Just about the cheapest, and commonest, thing you can do is call someone a Nazi. It is almost never justified. But I have recently read of an interesting case.
First, a little background. Several years ago, global-warming people started to call their critics “deniers.” That is a clear, nasty parallel to “Holocaust deniers.” Environmental activists have long liked to use the language of Nazism and the Holocaust (as virtually everyone does, really).
In an op-ed piece for the New York Times in 1989, Al Gore warned of “an environmental holocaust without precedent.” That piece was headed “An Ecological Kristallnacht. Listen.” Gore wrote, “Once again, world leaders waffle, hoping the danger will dissipate. Yet today the evidence is as clear as the sounds of glass shattering in Berlin.”
Gore won the Nobel Peace Prize in 2007, along with the U.N. global-warming panel (the IPCC, or Intergovernmental Panel on Climate Change). Let me quote from Peace, They Say, my history of the peace prize:
Skeptics or critics were called “deniers,” in a parallel to “Holocaust deniers.” Gore is one who regularly uses this term. A reporter for America’s most important television news program, 60 Minutes, was asked why he did not include skeptics or dissenters in his global-warming reports. The reporter, Scott Pelley, said, “If I do an interview with Elie Wiesel, am I required as a journalist to find a Holocaust denier?”
Okay, the recent and interesting case I mentioned. At the Daily Caller, I saw the headline “Climate scientist will say ‘global warming Nazis’ until they drop ‘denier’ label.” What an interesting move, or counterpunch. The article began,
Former NASA scientist Dr. Roy Spencer is sick of being labeled a global warming ‘denier’ by politicians and environmentalists. So sick of it, in fact, that he’s going to start calling detractors “global warming Nazis” until he is no longer called a “denier.”
You know, I’m usually not one for tit-for-tat. We have to rise above, etc. Two wrongs don’t make a right. But I don’t know: I like Dr. Spencer’s spirit, and even, in a way, his idea. This “denier” thing has been a nasty offense for a long time.
I realize I quoted from Peace, They Say, in yesterday’s column, too. Sorry about that! (The Nobel Peace Prize, it do come up.)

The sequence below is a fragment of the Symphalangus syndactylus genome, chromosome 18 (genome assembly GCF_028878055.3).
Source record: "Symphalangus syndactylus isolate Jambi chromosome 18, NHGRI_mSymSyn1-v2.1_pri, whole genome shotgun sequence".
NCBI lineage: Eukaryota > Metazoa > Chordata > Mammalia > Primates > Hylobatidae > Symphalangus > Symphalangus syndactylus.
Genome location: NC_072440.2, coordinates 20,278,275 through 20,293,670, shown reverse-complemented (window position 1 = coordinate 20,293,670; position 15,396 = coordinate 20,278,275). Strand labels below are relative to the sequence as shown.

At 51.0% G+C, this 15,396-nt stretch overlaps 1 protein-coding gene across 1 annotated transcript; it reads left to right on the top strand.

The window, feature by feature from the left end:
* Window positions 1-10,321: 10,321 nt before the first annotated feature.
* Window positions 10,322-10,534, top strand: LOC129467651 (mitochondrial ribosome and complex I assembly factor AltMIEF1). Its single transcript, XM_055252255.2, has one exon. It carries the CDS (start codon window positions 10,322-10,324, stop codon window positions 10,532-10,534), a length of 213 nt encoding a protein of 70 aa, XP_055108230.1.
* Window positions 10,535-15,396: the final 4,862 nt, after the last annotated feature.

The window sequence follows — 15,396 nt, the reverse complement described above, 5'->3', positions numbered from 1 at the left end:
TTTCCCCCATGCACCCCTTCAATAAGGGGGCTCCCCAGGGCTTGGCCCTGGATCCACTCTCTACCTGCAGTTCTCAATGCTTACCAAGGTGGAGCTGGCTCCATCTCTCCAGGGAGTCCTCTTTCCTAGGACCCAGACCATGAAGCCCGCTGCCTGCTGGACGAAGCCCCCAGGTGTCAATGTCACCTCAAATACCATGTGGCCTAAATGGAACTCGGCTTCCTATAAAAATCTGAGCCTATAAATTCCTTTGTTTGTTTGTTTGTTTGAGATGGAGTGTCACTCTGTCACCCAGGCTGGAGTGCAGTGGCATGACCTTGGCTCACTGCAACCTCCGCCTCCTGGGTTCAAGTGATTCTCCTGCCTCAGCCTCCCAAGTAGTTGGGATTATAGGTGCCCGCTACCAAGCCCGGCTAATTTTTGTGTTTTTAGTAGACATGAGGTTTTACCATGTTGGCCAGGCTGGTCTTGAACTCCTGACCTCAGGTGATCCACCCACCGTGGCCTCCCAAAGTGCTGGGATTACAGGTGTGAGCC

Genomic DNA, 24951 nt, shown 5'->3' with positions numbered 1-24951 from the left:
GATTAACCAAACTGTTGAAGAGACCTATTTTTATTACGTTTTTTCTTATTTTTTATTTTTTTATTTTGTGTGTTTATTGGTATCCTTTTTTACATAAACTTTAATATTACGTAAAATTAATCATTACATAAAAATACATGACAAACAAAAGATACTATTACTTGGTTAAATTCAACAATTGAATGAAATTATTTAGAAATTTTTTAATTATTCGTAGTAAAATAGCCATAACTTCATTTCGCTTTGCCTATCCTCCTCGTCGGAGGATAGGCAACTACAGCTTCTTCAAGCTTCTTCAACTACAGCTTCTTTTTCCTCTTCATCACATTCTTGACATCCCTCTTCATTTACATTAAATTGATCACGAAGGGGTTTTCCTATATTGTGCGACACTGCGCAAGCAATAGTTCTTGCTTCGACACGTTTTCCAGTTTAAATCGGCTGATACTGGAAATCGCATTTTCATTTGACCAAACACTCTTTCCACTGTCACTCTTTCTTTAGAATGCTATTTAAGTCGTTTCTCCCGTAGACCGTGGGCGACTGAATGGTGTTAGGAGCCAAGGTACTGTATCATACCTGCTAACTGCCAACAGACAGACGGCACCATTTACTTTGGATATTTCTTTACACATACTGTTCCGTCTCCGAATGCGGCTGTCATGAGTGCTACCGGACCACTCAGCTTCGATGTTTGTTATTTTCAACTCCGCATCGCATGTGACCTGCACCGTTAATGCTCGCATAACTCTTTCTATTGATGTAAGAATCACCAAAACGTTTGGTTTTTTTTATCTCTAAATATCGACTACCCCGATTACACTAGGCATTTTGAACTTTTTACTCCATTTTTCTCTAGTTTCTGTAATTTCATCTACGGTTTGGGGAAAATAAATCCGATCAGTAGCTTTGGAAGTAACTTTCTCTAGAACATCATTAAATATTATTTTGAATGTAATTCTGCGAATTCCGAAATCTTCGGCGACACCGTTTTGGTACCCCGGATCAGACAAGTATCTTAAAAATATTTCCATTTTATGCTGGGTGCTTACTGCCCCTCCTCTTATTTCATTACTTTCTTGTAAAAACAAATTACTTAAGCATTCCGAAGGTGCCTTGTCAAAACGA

Ike’s Tree was the most famous tree in golf. I spoke of it on a podcast with Mona Charen last week. The tree was on the 17th hole of Augusta National, the home of the Masters, in Augusta, Ga. Why was it called “Ike’s Tree”?
Eisenhower was a member of the club from 1948 until his death in 1969. He loved golf, and he loved Augusta National. He did not love that tree on the 17th hole. It interfered with his tee shot, and it interfered with everybody’s.
One day in 1956, when he was president, he raised the issue at a club meeting. The tree should be removed, he said. According to most versions of the story, the club chairman, Cliff Roberts, told the president he was out of order, and that was that. The tree stayed.
And, with loving irony, it was known ever after as “Ike’s Tree,” or “the Eisenhower tree.”
The thing was felled by an ice storm — a rare occurrence in Georgia — the other week. So, R.I.P. And here’s the point I want to make:
Augusta National would be the last place most people would think of as democratic. It has been criticized, and reviled, for its admissions policies, among other things. But what could be more democratic than a golf course, a private club, telling the president of the United States, who had won World War II, to stuff it?
Throughout all history, rulers and leaders have gotten their way. They have certainly gotten their way on such piddly issues as tree removal. But here, in this democratic country? Sorry, Ike.
There is a lot wrong with this country, but, blessedly, a lot right with it, too.
But let me go dark (or a darkish gray): In the Telegraph, there was an item headed “Did Margaret Thatcher lose the battle for Britain’s soul?” I could not help thinking of Reagan and America.